How forest height affected 18th-century science

January 13th, 2012 by Michon Scott
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The new feature story, Seeing Forests for the Trees and the Carbon, discusses the need to form a three-dimensional picture of the world’s forests. Such a three-dimensional picture includes tree canopy height (below). Although canopy height in the Amazon Rainforest doesn’t match those of the Pacific Northwest or Southeast Asia, it still far exceeds the canopy height of Western Europe.

 

The height differences call to mind the adventures of a European naturalist who set out from Amsterdam in 1699 and spent two years exploring the jungles of Suriname. Bugs were the main attraction; namely, bugs that transformed from caterpillars into moths and butterflies. The scientist became one of the foremost experts on insect metamorphosis, braving tropical fevers, poisonous flora, slave rebellions, and a near shipwreck. What people found most audacious about the expedition was the age (52) and gender of the person who undertook it.

Maria Sibylla Merian was born in 1647 in Frankfurt, Germany, to a family of printers. Besides helping with the family business, she nurtured her interest in bugs from an early age. By the late 1690s, she was living in the bustling metropolis of Amsterdam. Among her many contacts were missionaries who were converting “heathens” half a world away. Merian was invited to visit, giving her the chance to study insects and plants that few other naturalists had ever seen. Teenage daughter in tow, she crossed the Atlantic.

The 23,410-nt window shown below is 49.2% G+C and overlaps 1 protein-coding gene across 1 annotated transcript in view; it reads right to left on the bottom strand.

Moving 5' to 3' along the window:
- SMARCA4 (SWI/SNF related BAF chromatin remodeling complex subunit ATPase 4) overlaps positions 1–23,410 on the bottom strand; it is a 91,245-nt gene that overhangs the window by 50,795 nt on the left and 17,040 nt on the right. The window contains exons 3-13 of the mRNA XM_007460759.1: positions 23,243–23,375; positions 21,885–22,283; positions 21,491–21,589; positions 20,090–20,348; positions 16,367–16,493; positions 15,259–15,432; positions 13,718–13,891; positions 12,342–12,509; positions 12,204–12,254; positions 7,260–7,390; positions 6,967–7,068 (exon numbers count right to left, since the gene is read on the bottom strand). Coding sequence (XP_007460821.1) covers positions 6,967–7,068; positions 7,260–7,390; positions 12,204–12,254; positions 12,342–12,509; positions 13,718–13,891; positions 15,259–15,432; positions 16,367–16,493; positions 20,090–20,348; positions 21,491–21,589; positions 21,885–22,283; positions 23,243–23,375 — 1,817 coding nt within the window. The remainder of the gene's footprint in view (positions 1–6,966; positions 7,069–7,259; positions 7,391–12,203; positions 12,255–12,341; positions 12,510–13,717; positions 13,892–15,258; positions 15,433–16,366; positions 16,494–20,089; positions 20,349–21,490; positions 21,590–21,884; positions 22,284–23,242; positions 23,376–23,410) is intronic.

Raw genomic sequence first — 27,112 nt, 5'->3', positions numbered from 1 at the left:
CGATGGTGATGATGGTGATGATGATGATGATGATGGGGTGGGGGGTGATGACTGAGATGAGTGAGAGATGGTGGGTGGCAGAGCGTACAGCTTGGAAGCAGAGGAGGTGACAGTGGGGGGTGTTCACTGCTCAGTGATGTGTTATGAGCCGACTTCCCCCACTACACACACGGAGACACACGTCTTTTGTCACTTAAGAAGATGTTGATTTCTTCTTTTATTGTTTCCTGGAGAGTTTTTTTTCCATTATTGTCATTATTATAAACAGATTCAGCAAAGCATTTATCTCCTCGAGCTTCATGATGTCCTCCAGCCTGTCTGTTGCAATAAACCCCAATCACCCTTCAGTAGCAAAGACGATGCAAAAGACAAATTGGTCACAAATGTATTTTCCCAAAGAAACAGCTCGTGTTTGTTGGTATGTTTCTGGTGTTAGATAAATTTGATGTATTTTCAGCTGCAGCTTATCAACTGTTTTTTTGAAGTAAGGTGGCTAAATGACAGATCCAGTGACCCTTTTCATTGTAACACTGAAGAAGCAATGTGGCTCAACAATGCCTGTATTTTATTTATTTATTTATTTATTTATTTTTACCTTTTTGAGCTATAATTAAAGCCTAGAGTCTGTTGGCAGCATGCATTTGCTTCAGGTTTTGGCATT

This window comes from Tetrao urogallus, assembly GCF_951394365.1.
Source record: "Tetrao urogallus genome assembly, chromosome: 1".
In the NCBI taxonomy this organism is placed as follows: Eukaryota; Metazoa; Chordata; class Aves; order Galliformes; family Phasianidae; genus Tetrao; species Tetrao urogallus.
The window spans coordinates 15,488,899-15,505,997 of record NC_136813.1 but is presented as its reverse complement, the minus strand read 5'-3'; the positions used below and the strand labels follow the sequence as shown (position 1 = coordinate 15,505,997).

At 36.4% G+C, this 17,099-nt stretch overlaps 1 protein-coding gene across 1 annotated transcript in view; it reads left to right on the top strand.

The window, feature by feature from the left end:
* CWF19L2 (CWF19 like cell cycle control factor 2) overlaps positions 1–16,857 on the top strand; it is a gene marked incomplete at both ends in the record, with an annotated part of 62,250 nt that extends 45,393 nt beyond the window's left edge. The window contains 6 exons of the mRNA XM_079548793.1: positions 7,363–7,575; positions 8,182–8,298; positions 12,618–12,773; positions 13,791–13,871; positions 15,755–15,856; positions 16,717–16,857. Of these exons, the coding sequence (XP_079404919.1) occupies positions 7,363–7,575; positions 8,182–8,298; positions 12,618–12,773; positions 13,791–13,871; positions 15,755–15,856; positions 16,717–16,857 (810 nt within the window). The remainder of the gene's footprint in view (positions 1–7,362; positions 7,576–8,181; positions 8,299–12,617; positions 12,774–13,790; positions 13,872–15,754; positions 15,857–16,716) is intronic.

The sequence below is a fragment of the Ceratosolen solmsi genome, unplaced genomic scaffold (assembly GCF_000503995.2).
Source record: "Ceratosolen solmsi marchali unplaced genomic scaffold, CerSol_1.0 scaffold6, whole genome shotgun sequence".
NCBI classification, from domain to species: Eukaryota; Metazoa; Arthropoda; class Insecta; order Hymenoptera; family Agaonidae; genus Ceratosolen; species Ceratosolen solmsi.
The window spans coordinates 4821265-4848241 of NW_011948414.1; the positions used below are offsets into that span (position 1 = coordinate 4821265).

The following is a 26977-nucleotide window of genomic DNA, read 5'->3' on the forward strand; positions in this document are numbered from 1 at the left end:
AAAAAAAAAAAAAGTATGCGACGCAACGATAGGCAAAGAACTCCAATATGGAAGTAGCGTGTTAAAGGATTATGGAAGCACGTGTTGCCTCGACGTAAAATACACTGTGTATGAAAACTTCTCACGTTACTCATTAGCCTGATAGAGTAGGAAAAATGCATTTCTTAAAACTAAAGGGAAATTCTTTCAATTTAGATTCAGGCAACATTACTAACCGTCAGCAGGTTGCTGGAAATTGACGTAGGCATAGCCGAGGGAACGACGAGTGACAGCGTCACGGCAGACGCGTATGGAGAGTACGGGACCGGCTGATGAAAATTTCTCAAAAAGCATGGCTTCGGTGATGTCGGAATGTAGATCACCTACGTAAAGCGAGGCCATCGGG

Once she arrived in Suriname, however, Merian faced a challenge she probably hadn’t anticipated. In Germany and the Netherlands, she collected caterpillars from gardens designed for human enjoyment. That meant that her prized bugs could be found on plants that were waist high at most. The tropical jungle was different—not just different from the well-manicured gardens, but from any forests she might have known.

Long before Merian’s time, Europeans had cleared the land on much of their continent, making way for farming and pasture. Suriname, however, was covered in dense forest, with trees soaring 150 feet skyward. Bugs lived high over Merian’s head, completely out of reach most of the time. And in the vertical yards of tree trunk overhead, different insect communities thrived at different levels: The bugs living 30 feet above ground might be completely different from bugs living 60 feet above ground.

She made the most of the situation, collecting and drawing the insects that were within reach, and studying detritus that fell from the forest canopy. In one instance, she even had a mighty tree chopped down to collect its caterpillars and cocoons. Illness forced Merian to cut short her trip, originally planned for five years. She did, however, return to Europe with enough samples, drawings, and notes to assemble Metamorphosis Insectorum Surinamensium (Insects of Surinam), published in 1705.


Image credit: UF Digital Collections. Some rights reserved.

The same tall tropical trees that occasionally hampered Merian’s research continue to provide homes and food for insects, birds, and mammals today. While Merian could only gaze at the trees from the ground, modern satellite sensors can monitor the trees from above, gauging their height, and helping scientists understand how much carbon they hold.

Further reading: Todd, Kim. (2007). Chrysalis: Maria Sibylla Merian and the Secrets of Metamorphosis. Harcourt, Inc., Orlando.

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